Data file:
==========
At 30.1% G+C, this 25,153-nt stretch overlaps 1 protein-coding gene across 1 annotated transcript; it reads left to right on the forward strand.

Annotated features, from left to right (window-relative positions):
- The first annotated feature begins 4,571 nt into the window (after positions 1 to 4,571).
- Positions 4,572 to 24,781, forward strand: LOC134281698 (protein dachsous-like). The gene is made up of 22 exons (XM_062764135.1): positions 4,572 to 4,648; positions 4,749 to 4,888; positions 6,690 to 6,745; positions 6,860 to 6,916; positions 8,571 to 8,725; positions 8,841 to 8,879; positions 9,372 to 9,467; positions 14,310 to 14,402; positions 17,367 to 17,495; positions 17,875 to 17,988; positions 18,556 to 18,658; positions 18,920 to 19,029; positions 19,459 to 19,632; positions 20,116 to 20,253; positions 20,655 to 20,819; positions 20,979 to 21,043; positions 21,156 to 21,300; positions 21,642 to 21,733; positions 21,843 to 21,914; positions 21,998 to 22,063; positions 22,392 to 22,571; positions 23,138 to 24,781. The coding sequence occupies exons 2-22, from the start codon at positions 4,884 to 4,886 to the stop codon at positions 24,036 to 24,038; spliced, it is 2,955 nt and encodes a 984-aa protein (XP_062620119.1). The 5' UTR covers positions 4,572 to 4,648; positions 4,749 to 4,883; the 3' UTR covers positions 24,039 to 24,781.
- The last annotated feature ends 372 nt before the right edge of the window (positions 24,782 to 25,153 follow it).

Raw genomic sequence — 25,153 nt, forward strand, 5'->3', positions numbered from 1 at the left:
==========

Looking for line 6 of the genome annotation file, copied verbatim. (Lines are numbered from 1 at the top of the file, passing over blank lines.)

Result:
Raw genomic sequence — 25,153 nt, forward strand, 5'->3', positions numbered from 1 at the left: